7. 7. Key assumptions Intangibles Data description Source Investment Depreciation share rate Digitised information Own account Labour costs of IToccupations ASHE/ARD 0.50 0.33 Purchased Investment in Software ARD 1.00 0.33 Intellectual property (OA) Labour costs of R&D occupations ASHE/ARD 1.00 0.20 Organisational Brand Own account Labour costs of sales occupations ASHE/ARD 0.40 0.55 Purchased Purchases of Advertising Services ARD 0.60 0.55 Management (OA) Labour costs of manager occupations ASHE/ARD 0.20 0.40 HRM (OA) Labour costs of HR occupations ASHE/ARD 0.20 0.40 Depreciation rates and investment shares based on assumptions in Corrado, Hulten & Sichel (2005, 2006), Giorgio Marrano, Haskel & Wallis (2009), Görzig,Piekkola& Riley (2011), Corrado, Haskel, Jona-Lasinio & Iommi (2012).
  8. 8. Occupations, qualifications & experience Potential Experience % with Highest Educational Qualification IntangibleOccupations (years) Higher Degree Education GCE, A-level Other Digitised information 19 62% 10% 15% 13% Intellectual property 21 63% 14% 13% 10% Organisational Brand 22 53% 10% 17% 20% Management 26 35% 12% 22% 31% Other Occupations 24 26% 10% 24% 40% Source: Labour Force Survey,Apr-Jun 2012; Authors' calculations Note: Potential experience=Age-Age leftcontinuous full-time education.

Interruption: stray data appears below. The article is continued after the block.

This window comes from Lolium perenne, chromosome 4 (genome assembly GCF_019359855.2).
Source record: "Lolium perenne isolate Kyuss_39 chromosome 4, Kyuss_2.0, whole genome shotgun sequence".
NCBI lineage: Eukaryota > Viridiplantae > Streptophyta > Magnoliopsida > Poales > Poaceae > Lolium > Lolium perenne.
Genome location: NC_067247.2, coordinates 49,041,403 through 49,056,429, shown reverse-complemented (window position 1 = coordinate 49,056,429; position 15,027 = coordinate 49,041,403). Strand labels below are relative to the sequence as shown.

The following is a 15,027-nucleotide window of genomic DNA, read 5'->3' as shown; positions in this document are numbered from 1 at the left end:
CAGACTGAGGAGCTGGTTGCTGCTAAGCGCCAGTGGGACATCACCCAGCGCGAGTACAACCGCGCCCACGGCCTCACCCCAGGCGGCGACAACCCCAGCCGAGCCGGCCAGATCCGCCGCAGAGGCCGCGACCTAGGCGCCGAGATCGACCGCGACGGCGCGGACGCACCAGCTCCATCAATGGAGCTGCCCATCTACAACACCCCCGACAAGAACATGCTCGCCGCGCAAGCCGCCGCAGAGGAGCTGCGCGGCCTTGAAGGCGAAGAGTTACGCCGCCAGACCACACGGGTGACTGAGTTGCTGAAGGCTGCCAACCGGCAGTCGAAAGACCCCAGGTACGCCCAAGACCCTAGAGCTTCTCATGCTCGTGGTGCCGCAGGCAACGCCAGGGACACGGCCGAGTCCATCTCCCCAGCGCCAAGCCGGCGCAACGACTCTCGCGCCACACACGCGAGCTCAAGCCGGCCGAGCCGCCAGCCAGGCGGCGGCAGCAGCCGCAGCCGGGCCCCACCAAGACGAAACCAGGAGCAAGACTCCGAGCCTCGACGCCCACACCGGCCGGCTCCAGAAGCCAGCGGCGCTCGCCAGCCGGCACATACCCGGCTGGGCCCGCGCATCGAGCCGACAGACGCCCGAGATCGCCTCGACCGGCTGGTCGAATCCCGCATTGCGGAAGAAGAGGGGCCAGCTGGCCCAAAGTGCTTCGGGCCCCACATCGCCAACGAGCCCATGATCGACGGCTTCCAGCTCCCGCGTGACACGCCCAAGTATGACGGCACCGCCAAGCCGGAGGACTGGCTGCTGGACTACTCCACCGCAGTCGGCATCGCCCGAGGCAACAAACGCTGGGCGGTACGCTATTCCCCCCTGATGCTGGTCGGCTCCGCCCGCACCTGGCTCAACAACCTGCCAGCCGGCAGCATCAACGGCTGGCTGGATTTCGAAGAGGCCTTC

9. 9. Broad sectors • High tech manufacturing – chemicals, computers, electrical machinery & communicationsequipment, non-electricalmachinery, precision instruments, motor vehicles & other transport equipment • Low (medium) tech manufacturing – petroleum refinery, rubber & plastic products, non-metalmineral products, non-ferrous metals, fabricatedmetals, manufacturingnec, recycling • Knowledge intensive services – Post & telecommunications;computers & related activities;R&D; water & air transport; renting of machinery & equipment;other business activities; recreational,cultural& sporting activities • Other services – wholesale & retailtrade, hotels& restaurants, landtransport, supporting transport activities,sewage & refuse, activities of membership organisations, other services Based on Eurostatdefinitions
  10. 10. Intangible investment by sector (share of GVA, average 2000-2012) 0 0.02 0.04 0.06 0.08 0.1 0.12 0.14 0.16 MF High Tech MF Other SERV Knowledge Intensive SERV Other Tangible Intangible Source: ARD and ASHE; NIESR LLAKES research – preliminary results
  11. 11. Intangible investment by sector (change in share of GVA between 2001-2005 and 2006-2010) -0.03 -0.025 -0.02 -0.015 -0.01 -0.005 0 0.005 0.01 MF High Tech MF Other SERV Knowledge Intensive SERV Other Tangible Intangible Source: ARD and ASHE; NIESR LLAKES research – preliminary results